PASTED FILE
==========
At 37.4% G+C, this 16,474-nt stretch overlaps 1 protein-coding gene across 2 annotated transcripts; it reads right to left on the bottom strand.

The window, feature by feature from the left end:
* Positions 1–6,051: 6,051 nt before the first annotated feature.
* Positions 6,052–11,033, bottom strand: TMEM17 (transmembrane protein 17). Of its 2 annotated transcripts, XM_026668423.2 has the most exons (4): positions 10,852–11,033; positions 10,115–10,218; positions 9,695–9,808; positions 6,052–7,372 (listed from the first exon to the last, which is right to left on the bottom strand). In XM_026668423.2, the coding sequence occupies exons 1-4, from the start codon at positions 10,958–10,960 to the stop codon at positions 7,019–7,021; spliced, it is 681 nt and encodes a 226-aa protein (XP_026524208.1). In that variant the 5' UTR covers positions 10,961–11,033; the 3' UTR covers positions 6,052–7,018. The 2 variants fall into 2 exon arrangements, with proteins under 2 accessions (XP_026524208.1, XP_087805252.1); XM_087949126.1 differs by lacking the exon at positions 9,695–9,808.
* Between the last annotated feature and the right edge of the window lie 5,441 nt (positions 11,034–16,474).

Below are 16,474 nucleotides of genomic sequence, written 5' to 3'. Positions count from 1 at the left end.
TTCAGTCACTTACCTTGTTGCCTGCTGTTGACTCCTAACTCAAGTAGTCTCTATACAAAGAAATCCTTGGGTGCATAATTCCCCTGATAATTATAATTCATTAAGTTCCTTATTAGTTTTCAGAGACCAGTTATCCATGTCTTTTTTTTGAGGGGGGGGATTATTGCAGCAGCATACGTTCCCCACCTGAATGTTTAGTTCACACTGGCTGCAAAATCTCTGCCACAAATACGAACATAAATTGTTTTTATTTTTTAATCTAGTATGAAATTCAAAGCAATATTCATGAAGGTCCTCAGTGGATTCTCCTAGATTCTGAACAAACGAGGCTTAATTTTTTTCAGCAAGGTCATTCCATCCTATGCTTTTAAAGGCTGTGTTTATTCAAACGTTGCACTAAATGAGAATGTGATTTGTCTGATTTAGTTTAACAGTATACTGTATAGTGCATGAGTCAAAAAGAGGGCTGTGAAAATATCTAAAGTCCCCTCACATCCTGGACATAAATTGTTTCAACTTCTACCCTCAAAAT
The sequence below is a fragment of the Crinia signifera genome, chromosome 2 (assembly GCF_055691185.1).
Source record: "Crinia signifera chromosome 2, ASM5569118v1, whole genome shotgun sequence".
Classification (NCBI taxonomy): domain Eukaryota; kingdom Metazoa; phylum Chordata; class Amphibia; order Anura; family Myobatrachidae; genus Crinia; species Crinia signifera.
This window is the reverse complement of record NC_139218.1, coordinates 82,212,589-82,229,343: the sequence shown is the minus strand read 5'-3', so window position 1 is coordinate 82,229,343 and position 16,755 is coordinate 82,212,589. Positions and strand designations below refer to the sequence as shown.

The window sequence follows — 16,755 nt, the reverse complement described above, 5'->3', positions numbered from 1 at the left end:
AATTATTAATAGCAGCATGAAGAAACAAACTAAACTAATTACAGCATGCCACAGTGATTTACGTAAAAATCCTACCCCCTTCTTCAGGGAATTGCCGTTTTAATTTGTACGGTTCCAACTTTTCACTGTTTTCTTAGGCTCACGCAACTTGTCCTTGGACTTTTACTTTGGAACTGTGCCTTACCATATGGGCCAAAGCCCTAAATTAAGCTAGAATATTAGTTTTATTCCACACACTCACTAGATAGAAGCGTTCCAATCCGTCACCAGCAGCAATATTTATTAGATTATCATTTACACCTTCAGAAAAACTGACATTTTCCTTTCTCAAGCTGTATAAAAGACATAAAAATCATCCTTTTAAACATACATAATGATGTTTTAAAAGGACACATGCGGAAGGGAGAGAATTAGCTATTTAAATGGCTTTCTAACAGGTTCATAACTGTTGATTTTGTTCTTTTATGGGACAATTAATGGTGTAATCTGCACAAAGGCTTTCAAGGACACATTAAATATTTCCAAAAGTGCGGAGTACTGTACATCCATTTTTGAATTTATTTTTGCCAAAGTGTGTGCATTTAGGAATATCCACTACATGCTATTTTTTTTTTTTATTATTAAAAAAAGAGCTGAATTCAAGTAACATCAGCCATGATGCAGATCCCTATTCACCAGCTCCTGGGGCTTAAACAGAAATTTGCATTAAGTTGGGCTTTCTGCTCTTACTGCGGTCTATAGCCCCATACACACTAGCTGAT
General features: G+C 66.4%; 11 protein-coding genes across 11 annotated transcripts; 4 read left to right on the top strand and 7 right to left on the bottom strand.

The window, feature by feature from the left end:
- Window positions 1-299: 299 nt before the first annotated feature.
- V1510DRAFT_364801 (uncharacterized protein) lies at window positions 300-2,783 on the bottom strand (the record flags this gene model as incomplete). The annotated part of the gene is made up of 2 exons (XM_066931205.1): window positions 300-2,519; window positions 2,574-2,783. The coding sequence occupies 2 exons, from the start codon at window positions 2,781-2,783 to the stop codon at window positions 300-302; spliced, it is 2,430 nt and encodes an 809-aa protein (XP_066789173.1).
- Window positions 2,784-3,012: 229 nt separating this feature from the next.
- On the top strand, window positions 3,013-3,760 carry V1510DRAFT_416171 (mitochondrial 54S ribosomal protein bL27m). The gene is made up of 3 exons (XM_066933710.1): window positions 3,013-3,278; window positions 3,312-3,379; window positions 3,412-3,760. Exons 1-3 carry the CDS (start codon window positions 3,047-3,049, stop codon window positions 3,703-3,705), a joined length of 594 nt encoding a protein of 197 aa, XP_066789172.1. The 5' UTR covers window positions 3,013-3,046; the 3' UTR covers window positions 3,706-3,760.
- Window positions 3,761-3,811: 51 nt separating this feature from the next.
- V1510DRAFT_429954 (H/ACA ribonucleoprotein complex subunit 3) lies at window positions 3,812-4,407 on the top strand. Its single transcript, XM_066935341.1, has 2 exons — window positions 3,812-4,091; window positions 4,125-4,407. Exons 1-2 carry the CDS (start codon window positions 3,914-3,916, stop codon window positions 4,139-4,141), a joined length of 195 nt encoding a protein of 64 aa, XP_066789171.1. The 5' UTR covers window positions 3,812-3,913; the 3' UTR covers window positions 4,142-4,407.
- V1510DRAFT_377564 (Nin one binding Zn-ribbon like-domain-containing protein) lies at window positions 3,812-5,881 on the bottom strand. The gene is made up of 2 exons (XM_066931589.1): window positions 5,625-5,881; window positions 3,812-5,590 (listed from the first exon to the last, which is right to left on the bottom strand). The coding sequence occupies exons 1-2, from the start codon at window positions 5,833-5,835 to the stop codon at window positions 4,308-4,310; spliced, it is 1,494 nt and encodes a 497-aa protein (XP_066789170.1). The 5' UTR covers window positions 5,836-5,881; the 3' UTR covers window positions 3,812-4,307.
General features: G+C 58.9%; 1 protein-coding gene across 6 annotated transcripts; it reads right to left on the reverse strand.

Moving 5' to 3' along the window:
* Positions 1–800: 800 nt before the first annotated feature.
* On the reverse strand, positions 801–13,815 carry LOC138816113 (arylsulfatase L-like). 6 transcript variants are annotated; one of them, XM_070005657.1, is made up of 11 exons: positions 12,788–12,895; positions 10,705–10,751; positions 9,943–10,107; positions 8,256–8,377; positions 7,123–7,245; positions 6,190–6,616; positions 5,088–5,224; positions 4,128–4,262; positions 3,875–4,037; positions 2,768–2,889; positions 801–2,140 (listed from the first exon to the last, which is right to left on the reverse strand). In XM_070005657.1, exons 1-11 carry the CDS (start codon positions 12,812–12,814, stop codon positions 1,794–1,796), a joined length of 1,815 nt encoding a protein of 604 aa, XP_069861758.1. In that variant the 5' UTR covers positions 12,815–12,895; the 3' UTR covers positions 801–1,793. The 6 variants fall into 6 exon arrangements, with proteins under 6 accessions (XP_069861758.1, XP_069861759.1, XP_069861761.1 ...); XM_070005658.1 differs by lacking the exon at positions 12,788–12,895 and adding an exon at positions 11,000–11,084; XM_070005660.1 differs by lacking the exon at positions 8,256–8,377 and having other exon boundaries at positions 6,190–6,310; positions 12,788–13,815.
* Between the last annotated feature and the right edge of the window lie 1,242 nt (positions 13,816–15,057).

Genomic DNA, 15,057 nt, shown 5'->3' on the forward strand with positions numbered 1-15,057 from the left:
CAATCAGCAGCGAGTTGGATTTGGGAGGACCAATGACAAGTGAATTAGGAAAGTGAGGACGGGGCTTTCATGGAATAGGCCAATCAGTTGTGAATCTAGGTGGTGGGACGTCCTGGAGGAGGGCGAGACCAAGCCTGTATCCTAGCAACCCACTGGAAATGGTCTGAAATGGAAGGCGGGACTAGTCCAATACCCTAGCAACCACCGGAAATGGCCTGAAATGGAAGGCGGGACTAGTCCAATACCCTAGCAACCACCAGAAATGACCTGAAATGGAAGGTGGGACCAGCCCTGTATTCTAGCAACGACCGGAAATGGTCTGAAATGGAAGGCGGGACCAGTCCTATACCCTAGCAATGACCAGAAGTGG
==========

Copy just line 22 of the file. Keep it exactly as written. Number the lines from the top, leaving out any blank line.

- V1510DRAFT_377564 (Nin one binding Zn-ribbon like-domain-containing protein) lies at window positions 3,812-5,881 on the bottom strand. The gene is made up of 2 exons (XM_066931589.1): window positions 5,625-5,881; window positions 3,812-5,590 (listed from the first exon to the last, which is right to left on the bottom strand). The coding sequence occupies exons 1-2, from the start codon at window positions 5,833-5,835 to the stop codon at window positions 4,308-4,310; spliced, it is 1,494 nt and encodes a 497-aa protein (XP_066789170.1). The 5' UTR covers window positions 5,836-5,881; the 3' UTR covers window positions 3,812-4,307.